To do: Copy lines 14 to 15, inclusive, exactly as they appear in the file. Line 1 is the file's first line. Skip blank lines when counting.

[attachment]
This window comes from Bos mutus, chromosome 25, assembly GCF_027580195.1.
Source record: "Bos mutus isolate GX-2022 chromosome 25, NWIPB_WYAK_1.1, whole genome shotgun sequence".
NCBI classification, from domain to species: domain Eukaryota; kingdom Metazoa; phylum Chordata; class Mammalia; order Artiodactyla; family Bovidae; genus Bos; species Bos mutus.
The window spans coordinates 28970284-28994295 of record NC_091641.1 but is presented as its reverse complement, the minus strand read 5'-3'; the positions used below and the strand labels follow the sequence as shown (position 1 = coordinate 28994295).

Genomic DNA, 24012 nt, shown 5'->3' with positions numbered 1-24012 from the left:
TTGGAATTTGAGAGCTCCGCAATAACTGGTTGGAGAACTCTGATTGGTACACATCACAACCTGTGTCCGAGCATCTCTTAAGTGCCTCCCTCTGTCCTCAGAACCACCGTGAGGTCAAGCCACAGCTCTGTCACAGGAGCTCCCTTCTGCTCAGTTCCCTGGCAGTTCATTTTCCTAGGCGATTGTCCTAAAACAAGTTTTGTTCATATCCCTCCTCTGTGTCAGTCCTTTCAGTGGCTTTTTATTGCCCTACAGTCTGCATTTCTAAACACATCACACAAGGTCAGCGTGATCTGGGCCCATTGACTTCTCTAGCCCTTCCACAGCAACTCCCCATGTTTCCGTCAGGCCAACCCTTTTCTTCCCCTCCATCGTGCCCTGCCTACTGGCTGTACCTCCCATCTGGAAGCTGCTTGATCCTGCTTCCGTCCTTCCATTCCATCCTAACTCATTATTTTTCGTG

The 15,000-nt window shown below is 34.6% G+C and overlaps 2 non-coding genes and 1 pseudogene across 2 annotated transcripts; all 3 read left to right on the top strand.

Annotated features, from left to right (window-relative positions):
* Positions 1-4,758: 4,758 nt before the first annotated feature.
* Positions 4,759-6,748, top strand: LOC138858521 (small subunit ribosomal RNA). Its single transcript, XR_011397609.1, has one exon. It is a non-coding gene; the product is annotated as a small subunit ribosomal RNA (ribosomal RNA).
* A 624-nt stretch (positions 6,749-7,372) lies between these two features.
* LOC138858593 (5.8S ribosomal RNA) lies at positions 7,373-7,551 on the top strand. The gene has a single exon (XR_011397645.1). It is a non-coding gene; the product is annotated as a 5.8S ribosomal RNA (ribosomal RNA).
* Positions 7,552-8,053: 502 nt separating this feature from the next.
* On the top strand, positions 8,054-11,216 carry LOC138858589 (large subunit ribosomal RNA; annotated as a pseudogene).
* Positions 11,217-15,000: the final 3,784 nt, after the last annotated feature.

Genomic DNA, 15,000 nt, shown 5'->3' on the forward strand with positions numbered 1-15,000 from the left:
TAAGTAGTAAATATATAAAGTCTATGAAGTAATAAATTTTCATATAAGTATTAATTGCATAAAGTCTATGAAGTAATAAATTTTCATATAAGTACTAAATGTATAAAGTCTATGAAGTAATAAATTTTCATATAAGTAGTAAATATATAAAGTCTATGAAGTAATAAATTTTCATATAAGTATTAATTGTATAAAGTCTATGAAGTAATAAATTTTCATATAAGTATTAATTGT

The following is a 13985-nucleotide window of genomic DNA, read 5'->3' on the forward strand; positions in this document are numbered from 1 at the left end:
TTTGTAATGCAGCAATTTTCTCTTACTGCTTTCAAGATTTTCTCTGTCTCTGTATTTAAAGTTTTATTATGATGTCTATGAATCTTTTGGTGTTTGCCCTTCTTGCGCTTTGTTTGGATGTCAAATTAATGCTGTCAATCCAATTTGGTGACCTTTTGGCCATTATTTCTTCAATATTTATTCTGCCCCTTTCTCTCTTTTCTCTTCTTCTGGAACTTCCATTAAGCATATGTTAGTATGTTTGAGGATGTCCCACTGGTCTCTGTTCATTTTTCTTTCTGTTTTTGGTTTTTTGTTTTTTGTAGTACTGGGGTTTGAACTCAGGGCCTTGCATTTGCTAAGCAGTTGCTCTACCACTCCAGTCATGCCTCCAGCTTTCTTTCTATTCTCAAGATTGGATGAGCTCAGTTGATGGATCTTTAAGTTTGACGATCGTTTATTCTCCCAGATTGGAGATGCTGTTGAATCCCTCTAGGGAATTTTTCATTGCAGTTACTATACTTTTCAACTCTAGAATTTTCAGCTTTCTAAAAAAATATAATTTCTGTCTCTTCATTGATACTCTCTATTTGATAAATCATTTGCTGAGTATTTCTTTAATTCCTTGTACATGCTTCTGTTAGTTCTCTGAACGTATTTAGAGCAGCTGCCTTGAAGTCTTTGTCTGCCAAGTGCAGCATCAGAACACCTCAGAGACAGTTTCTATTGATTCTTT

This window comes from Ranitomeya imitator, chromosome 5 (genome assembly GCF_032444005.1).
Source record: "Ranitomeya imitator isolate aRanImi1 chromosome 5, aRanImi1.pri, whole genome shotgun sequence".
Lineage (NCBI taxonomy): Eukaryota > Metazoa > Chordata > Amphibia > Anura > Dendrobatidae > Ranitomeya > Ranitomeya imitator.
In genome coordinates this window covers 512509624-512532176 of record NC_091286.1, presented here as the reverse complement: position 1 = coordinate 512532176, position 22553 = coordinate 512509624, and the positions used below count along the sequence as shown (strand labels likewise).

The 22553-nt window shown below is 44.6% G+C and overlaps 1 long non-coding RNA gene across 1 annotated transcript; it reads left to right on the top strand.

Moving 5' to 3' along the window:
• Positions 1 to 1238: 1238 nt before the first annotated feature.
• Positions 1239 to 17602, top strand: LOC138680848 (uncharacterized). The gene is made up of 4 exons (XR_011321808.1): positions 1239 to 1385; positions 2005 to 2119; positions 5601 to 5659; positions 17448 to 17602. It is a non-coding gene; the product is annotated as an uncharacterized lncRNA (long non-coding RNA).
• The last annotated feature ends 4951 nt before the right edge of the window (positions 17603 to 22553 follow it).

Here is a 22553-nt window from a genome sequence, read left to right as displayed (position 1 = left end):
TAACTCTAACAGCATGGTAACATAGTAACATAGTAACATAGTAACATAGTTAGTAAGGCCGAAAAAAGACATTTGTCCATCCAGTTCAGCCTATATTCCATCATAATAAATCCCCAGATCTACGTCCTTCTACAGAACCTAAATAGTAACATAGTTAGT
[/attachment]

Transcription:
* On the top strand, positions 8,054-11,216 carry LOC138858589 (large subunit ribosomal RNA; annotated as a pseudogene).
* Positions 11,217-15,000: the final 3,784 nt, after the last annotated feature.